Rubber Plant (Ficus Elastica)
The rubber plant can tolerate the shade, but prefers a brightly spot where possible. It will really go almost anywhere, just avoid over-watering if situated in a very shady spot and keep your eyes peeled for the leaves getting too soft – if they do, move it to a spot with a little more light.
Peace lily (Spathiphyllum)
Peace lilies like the shade and will not tolerate direct sunlight. In fact, their leaves get scorched quite easily if they’re sat in too much sunlight so keep them away from a south facing window and find them a cosy spot in the shade.
Chinese Evergreen (Aglaonema)
Another indoor plant that likes the shade. The Chinese Evergreen can sit in a North facing window without too much bother. It’s a really easy care plant and looks great as a medium-sized plant.
Choosing your plant according to light needs
To make it easy we have grouped our plants based on their need for natural light, so you can choose your plant according to where they will live.
How can I make the most of growing plants in my shadier room?
In shadier spots, one of the hardest things to overcome is getting enough light to your plants. Often in rooms with smaller (or no) windows – like your kitchen or bathroom, some indoor plants are going to struggle to stay alive! So, we’ve some up with this essential guide to help you with your plant-care regime.
- Use Shade Tolerant Plants – If you’re thinking about buying a plant for a shadier room, there’s one that will fit the bill perfectly: English Ivy. The easiest way to keep your plants thriving in shadier spots is by buying plants that love it. This trailing plant finds these conditions absolutely perfect, making your job as a carer so much easier! Simply, hang this plant off a shelf and you’re good to go.
- Use Window Sills – If you have access to a window in your kitchen, or bathroom, this can be the perfect place for plants needing an hour or two of direct sunlight. Indoor plants like the Chinese Money Plant rely heavily upon the sun’s rays to thrive and grow.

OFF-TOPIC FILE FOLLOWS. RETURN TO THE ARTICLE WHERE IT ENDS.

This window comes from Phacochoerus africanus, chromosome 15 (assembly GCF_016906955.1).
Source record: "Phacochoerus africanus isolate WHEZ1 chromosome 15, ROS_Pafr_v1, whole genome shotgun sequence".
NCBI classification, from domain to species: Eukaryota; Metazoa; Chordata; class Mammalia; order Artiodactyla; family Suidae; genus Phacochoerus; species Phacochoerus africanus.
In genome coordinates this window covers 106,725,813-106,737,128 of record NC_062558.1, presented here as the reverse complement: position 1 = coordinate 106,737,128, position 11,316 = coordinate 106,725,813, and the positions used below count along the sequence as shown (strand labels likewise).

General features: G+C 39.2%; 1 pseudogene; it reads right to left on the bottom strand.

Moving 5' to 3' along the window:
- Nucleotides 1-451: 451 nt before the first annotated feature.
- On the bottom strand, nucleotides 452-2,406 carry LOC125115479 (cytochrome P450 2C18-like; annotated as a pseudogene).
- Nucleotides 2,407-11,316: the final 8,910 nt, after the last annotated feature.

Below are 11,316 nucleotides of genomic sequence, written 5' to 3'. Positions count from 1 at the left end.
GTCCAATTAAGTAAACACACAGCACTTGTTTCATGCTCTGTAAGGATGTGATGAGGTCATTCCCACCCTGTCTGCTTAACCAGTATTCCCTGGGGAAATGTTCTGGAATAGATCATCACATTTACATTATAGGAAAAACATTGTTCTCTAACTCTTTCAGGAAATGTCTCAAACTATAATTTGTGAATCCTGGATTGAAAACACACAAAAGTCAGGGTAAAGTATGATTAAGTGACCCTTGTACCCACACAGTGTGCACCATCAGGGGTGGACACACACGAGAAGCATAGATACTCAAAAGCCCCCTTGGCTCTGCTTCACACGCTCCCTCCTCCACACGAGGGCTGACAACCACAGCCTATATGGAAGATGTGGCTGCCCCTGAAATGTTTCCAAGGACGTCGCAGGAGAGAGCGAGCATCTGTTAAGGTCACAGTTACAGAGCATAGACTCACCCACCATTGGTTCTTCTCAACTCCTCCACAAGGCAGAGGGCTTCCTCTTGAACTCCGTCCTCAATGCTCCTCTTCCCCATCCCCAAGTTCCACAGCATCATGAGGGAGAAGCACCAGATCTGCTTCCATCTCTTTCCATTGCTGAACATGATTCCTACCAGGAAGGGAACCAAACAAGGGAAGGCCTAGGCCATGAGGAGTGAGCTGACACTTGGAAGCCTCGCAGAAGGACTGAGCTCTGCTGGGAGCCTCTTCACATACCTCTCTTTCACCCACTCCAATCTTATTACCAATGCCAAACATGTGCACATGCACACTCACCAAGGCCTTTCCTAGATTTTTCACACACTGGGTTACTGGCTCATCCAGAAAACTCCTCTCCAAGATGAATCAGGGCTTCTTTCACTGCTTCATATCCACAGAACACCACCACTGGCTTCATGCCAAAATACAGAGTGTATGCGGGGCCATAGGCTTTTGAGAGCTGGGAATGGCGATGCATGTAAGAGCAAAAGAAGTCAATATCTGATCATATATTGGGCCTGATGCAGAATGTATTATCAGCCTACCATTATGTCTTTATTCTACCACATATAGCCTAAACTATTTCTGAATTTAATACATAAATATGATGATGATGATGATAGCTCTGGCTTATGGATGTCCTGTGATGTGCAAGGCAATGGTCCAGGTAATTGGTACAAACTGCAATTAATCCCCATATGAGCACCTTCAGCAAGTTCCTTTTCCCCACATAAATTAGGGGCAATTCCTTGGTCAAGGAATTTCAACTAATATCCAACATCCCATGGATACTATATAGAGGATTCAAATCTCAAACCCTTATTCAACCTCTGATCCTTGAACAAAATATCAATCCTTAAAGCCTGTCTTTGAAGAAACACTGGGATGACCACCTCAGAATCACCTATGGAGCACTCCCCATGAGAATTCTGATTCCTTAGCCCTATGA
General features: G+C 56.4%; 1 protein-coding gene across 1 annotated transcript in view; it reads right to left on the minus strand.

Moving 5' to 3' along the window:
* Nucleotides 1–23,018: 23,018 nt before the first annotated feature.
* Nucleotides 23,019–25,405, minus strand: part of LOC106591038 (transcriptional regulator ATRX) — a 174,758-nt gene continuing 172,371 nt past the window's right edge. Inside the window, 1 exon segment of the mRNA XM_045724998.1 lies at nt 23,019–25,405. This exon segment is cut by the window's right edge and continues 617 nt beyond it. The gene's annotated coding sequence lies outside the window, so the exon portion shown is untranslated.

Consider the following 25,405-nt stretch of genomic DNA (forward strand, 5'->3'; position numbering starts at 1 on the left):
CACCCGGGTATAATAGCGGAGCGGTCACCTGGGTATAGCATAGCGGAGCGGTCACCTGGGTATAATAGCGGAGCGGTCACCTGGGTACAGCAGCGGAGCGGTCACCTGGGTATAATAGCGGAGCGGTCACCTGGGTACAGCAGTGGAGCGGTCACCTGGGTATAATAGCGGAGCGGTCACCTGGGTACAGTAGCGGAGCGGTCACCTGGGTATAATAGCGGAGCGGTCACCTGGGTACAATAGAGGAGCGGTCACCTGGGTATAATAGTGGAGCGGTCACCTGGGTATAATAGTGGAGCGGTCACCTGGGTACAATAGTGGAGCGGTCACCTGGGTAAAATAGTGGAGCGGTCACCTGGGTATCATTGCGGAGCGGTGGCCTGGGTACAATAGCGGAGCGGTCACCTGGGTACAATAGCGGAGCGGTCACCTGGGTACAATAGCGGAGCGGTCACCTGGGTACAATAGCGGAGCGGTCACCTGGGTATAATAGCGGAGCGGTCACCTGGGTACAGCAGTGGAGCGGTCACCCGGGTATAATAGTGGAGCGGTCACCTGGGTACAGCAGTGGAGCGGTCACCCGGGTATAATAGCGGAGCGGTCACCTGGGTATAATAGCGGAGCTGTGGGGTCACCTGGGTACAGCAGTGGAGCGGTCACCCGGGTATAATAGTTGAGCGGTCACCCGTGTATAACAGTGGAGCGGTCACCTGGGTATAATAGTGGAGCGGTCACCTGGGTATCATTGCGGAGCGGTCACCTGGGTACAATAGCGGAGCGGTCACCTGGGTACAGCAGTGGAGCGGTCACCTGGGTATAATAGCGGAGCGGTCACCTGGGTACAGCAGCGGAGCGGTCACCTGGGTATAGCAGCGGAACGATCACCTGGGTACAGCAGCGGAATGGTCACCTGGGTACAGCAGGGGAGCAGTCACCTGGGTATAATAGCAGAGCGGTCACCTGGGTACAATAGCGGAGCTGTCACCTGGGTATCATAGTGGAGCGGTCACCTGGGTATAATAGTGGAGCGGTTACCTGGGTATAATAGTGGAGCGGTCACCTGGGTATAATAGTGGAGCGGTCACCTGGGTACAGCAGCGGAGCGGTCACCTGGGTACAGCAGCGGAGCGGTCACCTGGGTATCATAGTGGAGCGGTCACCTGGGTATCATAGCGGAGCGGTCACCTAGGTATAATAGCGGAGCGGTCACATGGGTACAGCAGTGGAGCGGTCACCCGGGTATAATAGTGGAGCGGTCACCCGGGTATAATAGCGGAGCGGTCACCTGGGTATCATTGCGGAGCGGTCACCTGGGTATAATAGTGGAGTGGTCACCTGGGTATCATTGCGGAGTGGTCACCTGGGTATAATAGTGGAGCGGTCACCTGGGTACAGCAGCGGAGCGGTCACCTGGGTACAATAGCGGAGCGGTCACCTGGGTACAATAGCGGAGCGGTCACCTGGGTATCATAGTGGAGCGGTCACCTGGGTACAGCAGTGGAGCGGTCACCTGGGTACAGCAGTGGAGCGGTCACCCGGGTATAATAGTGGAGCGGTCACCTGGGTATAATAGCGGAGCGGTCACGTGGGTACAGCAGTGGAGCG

- Water less often – One of the most important pieces of advice we can offer is to avoid overwatering your plant. Plants require less water if they preside in shadier spots. Keep your eyes peeled for how dry the soil is, allow the top inch to dry by testing with your finger and top up when necessary.
Shade Tolerant Hanging Plants
One of the easiest ways to improve your home decor is by adding hanging plants into your home!
Perfect for almost any room in the house, these indoor plants will be perfect on a shelf, bookcase, or hanging from a wall. Put simply, a hanging plant, sometimes called a climber, is a plant with a lovely, long, cascading foliage. Many of this variety are well known for their love of shade and will certainly liven up even the dullest of rooms. Here are some of the hanging plants we have on offer:
How to measure how much light your plants are getting
There are a few different ways to monitor how shady your plants environment is in. Without purchasing any products to test, a good way to check is if you can’t read a book where the plant is without additional light then it’s too dark for your plants. However, to get a better reading and to test both the light levels and soil moisture and acidity, we recommend purchasing one of our soil & light testers.